Went to 1st ever colonoscopy 3 wks ago due simply to age (50) without family history or other predispositions. Was held back by "doctor wants to speak to you" at the end of procedure and was shocked to find a despondence doctor stating "A large mass was found. Could be cancerous. Surface biopsies done. Need to follow up wit CT and Surgeon". Colonoscopy note included "Likely Malignant...Malignant appearing tumor" (turned out it referenced only ONE polypoid that was "about 10cm". CT scan confirmed "suspicious carcinoma at least 6cm".
Biopsy states "high grade dysplasia...MAY represent underlying invasive carcinoma". Unable to speak to Out of Office doctor other than was told "Colon Cancer. Need to follow up with surgeon" by "on-duty Dr" in the office. When asked "if High Grade Dysplasia equals colon cancer should I also schedule Oncologist?" Was then told "Don't know yet"
Sources of confusion:
Cutting to the chase, the first source of confusion here is the despondence of the doctor. Not all doctors have their shit strapped down
and you totally need one who is emotionally competent and able to remain coherent and doesn't fall down the rabbit hole. Some just fail
when it comes to being the bearer of bad news and a drama becomes manufactured that is not helpful.
For over 10 years I worked in histopathology laboratories as admin support, typing up these colonic biopsy reports until my eyes crossed.
(never thinking I'd be on the business end of one either). Worked in small regional labs so on slow days the histopathology lab scientist
and pathologist would teach me stuff; so thems my creds and why I've swung by your thread.
High-grade dysplasia is a histological finding in a pathology report. The surface biopsies didn't go deep enough into the mass. These biopsies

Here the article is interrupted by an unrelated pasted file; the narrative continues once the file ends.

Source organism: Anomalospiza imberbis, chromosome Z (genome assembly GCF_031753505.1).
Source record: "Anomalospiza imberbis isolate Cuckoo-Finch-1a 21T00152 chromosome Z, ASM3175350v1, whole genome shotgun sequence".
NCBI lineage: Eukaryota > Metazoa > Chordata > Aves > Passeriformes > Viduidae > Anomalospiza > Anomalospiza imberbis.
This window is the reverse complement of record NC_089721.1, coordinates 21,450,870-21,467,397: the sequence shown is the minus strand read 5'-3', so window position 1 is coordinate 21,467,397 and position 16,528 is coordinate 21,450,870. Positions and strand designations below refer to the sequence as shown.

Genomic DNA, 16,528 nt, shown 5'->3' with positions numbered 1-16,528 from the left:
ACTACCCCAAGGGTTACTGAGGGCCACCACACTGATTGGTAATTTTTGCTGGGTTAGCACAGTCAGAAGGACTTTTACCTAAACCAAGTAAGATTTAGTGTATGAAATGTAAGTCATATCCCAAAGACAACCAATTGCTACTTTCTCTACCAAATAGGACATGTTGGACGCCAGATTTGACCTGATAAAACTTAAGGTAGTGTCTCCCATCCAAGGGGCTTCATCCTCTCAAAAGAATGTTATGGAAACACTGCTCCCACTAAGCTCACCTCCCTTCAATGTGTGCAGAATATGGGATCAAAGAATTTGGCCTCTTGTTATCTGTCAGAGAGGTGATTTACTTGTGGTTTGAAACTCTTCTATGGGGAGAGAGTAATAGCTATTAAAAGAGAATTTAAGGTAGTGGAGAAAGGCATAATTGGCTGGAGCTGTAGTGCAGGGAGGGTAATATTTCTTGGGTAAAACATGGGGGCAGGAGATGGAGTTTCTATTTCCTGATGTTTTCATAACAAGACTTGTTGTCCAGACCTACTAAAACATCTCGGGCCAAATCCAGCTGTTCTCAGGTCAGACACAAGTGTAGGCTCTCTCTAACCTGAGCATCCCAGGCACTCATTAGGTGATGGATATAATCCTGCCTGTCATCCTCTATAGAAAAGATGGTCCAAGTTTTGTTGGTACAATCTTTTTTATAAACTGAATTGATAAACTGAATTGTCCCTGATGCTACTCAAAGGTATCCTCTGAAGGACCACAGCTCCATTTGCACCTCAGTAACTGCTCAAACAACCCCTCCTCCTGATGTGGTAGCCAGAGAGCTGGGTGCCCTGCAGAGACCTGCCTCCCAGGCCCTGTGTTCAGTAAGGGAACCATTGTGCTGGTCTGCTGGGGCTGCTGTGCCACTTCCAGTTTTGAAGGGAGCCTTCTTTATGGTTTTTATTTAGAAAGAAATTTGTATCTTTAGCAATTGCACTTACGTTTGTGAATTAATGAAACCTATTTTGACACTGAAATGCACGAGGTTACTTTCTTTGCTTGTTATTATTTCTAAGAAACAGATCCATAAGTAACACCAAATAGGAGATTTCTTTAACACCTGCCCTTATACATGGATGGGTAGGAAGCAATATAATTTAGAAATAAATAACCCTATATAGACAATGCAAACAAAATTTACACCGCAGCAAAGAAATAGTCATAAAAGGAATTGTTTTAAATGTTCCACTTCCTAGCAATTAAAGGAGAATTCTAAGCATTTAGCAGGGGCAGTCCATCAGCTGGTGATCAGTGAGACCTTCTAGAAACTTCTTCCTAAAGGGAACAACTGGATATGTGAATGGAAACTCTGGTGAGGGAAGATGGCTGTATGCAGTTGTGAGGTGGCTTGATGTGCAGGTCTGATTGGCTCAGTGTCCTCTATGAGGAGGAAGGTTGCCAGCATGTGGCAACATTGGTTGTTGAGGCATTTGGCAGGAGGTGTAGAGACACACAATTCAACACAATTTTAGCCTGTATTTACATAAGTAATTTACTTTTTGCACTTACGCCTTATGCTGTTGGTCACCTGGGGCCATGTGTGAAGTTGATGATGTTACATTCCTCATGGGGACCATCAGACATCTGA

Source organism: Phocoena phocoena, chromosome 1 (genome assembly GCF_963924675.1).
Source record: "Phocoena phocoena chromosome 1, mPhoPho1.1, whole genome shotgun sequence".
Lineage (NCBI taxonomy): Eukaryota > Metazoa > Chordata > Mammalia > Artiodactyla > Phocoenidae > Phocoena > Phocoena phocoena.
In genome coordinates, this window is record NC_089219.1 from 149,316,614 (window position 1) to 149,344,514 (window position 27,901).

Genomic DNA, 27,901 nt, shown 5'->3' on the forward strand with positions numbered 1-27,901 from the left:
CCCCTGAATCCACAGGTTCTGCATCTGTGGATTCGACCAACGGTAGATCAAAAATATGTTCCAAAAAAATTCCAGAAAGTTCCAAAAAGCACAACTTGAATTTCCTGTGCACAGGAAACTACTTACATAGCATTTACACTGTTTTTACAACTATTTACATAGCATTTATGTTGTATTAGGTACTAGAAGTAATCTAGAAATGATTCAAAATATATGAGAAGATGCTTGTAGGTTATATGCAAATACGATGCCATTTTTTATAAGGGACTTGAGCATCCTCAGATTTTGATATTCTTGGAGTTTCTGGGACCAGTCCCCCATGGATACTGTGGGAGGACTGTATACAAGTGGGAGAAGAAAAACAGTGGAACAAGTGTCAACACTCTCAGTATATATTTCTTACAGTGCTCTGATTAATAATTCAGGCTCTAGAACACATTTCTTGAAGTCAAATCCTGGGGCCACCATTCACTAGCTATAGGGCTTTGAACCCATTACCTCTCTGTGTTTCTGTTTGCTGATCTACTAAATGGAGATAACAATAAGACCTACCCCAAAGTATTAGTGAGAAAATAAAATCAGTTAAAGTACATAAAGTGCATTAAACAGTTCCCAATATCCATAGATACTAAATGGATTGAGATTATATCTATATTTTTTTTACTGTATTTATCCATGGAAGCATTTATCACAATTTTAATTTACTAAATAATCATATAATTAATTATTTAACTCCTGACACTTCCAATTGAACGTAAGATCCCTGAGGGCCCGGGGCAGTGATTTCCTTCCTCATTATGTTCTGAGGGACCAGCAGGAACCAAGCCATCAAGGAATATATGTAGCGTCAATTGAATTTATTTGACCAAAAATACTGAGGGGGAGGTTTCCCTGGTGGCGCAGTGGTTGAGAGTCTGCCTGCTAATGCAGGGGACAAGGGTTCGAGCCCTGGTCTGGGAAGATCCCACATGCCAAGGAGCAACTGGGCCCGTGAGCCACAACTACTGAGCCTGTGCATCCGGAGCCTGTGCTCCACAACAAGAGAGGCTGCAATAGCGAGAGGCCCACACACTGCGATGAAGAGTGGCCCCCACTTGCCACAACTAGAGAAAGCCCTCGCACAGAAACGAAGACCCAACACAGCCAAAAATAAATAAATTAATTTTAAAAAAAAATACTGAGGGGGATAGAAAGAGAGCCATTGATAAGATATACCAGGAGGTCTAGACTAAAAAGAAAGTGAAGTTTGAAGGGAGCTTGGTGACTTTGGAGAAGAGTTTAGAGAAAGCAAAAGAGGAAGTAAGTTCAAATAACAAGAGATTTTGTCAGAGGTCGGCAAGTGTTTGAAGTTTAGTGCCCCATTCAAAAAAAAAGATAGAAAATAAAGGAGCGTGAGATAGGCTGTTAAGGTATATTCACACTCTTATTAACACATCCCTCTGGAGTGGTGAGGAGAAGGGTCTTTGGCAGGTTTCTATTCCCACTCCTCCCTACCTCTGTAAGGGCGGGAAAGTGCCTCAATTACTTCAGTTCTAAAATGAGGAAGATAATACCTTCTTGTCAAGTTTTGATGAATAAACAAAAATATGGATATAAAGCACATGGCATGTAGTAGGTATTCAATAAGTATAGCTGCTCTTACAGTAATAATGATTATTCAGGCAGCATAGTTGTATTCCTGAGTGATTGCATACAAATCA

are actually quite small, no bigger than a match-head. There is a specific sampling protocol that is followed. It is not unusual for samples to
be too small, for the sample to disintegrate in the Tissue-Tek machine. Every GI has their own technique and some 'snip' too small.
The samples that were biopsied aren't conclusive enough for the wording "malignant carcinoma-in-situ". High-grade dysplasia is on the border. It's
not just semantics : the pathologist is going by the book and from what was seen under the microscope
. Likely that your tissue samples were
studied by other pathologists if the service is in a hospital where there are several histo-pathologists on staff.
Still confused with the wording being used - "colon cancer", "malignant neoplasm", while a complete histology and pathology of the actual tumor is yet to occur.
When the complete histopathology has been signed off on (get a copy of that and start up a file), and the FACTS are to hand, everything will become
much much clearer. For your sake, I hope it is 'just a polyp' and some are more nastier than others. In any case, the mass and part of your sigmoid
is going to be sitting in a tub of formalin and stored in a dark room for the next few years. Whatever it turns out to be; it will no longer be in your
When is your surgery scheduled?
The partial colectomy (laparocopic sigmoid resection) is the biggest, and only, surgery I've ever had (never even been in a hospital).
What are the expected side effects and precautionary tales of the operation?
Never been in hospital before, eh? The food is often much better than the mythology would have you believe, however you'll be on a special
diet following major abdominal surgery and there'll be a fascination with your bowel movements just like when you where a small child and
What you want the histopathology report to say, following that resection, is "clear margins" and nothing in the lymph nodes. Once the surgeon has
the pathology report in hand then everyone will be on the same page and there'll be less confusion. YOUR job will be to take care of yourself and
befriend your new body and get familiar with how everything works with that piece missing. It's a whole new ballgame.
Let us know where you are in the world so that anyone who is local can offer you specific information with medical resources.